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High resolution HPLC-MS confirms overestimation of urea in soil by the diacetyl monoxime (DAM) colorimetric method

Research output: Contribution to journalArticle

Original languageEnglish
Pages (from-to)127-133
Number of pages7
JournalSoil Biology and Biochemistry
Volume135
Early online date22 Apr 2019
DOIs
DateAccepted/In press - 21 Apr 2019
DateE-pub ahead of print (current) - 22 Apr 2019
DatePublished - Aug 2019

Abstract

Urea represents a common form of organic nitrogen (N) which is added to agricultural soils in large quantities in both cropping (e.g. fertiliser) and livestock (e.g. urine) systems. In addition, there is a small, dynamic ambient pool of urea in soil associated with metabolic functioning in the microbial community. The diacetyl monoxime (DAM) colorimetric method is routinely used to quantify urea in soil, however, it lacks specificity due to the potential to react with the ureido group (R1NHCONHR2), a common structural moiety in soil organic matter. The aim of this study was therefore to critically evaluate the accuracy of this method for urea determination in soil. Using the DAM assay, we demonstrated significant cross-reactivity with a range of ureido compounds, many of which are ubiquitous in soil. We conclude therefore that the DAM assay is highly likely to overestimate urea concentrations in environmental materials. Such overestimation was confirmed using high resolution HPLC-Orbitrap MS to quantify urea in grassland soils using standard addition and the concentrations compared with those of the DAM assay. The results obtained show the DAM colorimetric method overestimated urea concentration by between 7.2 and 58 times for the sites studied. This significant overestimation of urea emphasises the need to validate the colorimetric method with reference to the LC-MS assay to ensure the robustness of measured urea concentrations. On this basis we recommend that reporting of the results from the DAM colorimetric method as “urea” concentration be curtailed and reported as “ureido-N” to recognise the contribution of unknown and variable contributions from other compounds. Indeed, given the problems with quantitatively assessing the latter contributions we would recommend the DAM method is now avoided in surveys of urea concentrations in soil and the wider environment.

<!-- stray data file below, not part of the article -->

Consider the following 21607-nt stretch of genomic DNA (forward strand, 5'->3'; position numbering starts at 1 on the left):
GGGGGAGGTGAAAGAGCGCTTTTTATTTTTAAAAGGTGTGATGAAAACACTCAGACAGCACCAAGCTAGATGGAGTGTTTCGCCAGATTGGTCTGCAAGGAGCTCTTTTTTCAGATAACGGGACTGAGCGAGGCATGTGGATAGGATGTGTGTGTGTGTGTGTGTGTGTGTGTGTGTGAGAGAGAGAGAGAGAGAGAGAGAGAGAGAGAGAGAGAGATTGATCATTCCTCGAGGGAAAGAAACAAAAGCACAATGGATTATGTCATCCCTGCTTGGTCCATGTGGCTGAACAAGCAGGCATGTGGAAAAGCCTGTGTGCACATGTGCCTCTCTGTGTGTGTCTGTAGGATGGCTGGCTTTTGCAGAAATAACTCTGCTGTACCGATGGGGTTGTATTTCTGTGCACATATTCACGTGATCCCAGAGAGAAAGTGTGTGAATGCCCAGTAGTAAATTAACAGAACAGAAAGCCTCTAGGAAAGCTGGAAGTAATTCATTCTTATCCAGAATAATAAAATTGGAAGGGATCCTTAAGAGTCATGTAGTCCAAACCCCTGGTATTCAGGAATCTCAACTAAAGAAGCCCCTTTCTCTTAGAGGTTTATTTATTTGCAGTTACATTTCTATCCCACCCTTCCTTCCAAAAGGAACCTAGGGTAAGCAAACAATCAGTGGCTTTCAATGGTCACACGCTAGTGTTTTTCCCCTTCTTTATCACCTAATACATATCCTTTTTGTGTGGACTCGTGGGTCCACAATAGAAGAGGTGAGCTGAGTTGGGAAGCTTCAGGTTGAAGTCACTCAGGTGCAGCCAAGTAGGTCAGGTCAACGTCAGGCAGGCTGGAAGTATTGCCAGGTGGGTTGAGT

Research areas

  • Analytical method, Dissolved organic nitrogen, Nitrogen cycling, Urea determination, Ureido-N

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  • Full-text PDF (accepted author manuscript)

    Rights statement: This is the author accepted manuscript (AAM). The final published version (version of record) is available online via Elsevier at https://www.sciencedirect.com/science/article/pii/S0038071719301294 . Please refer to any applicable terms of use of the publisher.

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  • Supplementary information PDF Tables

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